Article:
The Great Shake Out: What You Need to Know About Earthquake Preparedness
Earthquake preparedness helps protect lives and property from the devastation that earthquakes can cause. It’s particularly important for earthquakes that are difficult to predict or arrive with little warning.
The Great ShakeOut Earthquake Drills are happening tomorrow—are you prepared? To help, the WatchBlog explores ShakeAlert, the earthquake early warning system, and other efforts to prep for quakes.
Not just a west side story
While severe earthquakes have occurred frequently in California, the risk of earthquakes is present in many parts of the United States. Over 240 million Americans live in areas vulnerable to at least a moderate earthquake hazard—including almost 405,000 federal employees who work in federal buildings in areas where strong to extreme shaking can occur.
(Excerpted from GAO-16-680)
Can technology help save the day?
Having even just a few seconds of warning before an earthquake hits can help protect lives. ShakeAlert can identify and characterize an earthquake a few seconds after it begins, calculate the likely intensity of ground shaking, and deliver warnings to people and infrastructure in harm’s way. This early warning system can detect earthquakes so quickly that an alert can reach some areas before strong shaking occurs.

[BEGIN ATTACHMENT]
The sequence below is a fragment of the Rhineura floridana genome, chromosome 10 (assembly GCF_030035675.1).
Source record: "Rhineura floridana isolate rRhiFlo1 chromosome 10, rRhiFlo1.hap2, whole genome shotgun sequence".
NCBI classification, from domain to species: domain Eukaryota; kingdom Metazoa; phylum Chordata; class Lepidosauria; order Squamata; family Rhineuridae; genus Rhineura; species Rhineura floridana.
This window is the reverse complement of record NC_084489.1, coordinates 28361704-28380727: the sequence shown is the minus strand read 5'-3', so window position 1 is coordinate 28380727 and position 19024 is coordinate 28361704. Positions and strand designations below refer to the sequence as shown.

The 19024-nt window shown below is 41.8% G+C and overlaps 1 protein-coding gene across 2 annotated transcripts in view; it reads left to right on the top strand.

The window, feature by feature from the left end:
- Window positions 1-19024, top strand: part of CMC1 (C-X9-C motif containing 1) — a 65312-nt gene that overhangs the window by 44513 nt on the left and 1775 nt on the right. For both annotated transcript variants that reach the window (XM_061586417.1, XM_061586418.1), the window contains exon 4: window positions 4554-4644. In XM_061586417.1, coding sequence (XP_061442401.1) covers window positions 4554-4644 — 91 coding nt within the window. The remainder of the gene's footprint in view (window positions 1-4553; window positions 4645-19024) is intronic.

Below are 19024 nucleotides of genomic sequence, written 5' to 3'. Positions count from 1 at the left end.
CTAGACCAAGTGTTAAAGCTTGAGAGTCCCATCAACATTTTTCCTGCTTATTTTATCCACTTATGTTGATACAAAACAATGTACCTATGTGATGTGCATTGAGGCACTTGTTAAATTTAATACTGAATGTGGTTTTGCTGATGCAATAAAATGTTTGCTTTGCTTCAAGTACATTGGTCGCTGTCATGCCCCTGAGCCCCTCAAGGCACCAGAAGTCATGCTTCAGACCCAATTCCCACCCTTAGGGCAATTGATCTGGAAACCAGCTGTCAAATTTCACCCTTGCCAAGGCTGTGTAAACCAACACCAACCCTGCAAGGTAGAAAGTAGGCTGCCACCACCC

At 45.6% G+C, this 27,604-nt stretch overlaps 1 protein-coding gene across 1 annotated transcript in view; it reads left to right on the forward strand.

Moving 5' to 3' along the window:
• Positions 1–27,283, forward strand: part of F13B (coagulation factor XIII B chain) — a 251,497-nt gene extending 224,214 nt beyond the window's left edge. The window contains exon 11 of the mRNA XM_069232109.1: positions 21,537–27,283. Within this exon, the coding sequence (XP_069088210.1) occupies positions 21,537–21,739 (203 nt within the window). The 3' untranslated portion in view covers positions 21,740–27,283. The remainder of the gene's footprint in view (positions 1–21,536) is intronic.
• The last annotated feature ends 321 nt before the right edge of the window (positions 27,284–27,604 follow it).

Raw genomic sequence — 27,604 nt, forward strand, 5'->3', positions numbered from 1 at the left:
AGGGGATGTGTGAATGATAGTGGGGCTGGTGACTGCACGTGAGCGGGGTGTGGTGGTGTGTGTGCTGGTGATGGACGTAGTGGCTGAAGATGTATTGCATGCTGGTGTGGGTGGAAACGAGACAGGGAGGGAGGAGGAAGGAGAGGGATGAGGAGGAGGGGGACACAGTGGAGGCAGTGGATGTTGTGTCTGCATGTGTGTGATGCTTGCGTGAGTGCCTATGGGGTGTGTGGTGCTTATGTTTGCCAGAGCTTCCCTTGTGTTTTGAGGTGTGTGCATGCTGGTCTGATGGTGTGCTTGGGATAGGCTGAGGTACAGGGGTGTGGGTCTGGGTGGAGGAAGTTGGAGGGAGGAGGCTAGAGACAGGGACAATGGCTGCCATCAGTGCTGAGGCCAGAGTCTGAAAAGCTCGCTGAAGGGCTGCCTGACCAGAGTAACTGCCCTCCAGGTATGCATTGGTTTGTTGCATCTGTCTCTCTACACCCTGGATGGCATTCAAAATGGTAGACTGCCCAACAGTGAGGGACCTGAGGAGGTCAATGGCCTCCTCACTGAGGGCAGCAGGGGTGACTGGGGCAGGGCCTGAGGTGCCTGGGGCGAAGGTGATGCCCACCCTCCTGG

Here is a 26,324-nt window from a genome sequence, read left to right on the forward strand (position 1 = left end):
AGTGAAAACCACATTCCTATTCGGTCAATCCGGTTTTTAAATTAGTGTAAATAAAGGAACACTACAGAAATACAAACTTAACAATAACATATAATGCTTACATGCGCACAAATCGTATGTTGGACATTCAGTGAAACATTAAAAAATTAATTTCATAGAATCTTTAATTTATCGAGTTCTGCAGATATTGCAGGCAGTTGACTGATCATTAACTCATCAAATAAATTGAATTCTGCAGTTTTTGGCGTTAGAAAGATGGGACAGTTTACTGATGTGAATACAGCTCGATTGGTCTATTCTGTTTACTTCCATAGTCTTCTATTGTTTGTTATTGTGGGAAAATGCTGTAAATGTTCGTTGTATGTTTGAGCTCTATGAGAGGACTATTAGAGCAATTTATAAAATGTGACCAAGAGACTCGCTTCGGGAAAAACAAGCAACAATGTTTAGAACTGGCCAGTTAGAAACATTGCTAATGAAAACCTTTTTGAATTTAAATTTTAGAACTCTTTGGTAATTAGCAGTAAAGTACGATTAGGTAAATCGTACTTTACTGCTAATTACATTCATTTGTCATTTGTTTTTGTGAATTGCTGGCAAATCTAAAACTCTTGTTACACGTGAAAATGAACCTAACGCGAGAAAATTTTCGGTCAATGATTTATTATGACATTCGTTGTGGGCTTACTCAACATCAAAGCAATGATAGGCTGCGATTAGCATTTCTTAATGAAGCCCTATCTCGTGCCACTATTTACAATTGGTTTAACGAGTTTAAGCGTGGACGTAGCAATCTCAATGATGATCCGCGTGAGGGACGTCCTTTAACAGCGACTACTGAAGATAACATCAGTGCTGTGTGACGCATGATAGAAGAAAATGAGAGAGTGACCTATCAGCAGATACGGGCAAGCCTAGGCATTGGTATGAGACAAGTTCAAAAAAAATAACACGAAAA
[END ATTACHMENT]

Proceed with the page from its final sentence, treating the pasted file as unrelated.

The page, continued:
(Excerpted from GAO-16-680)
The federal government, along with western state governments, academic institutions, and various seismic networks, are working together to expand this early warning system—which is currently in beta testing in the western United States. Listen to Chris Currie, a director in our Homeland Security and Justice team, talk about the ShakeAlert system:
Is the government prepared?
While early warning systems play an important role in earthquake preparedness, assessing and mitigating seismic risks prior to earthquakes is also crucial.
We have reported that the Department of Defense and the General Services Administration—who are responsible for about 72 percent of the building space owned or leased by the federal government—could do more to reduce the risk of earthquake damage to federal buildings. For example, a federal initiative in the 1990s identified approximately 2,900 federal buildings at exceptionally high-risk for damage from earthquakes. The initiative also estimated that $22.9 billion was needed to retrofit these high-risk and other seismically at-risk federal buildings—a cost some officials believed was too expensive to pursue.
However, local governments—particularly those in the high-risk cities of Seattle, San Francisco, Los Angeles, and Memphis—are working to protect people and property from earthquakes by conducting earthquake drills, requiring safer buildings, and retrofitting existing structures.
To learn more about when ShakeAlert may be ready to be fully implemented, how much earthquakes have cost U.S. cities, and to see examples of how to enhance new and existing buildings to better withstand quakes, check out our full report.
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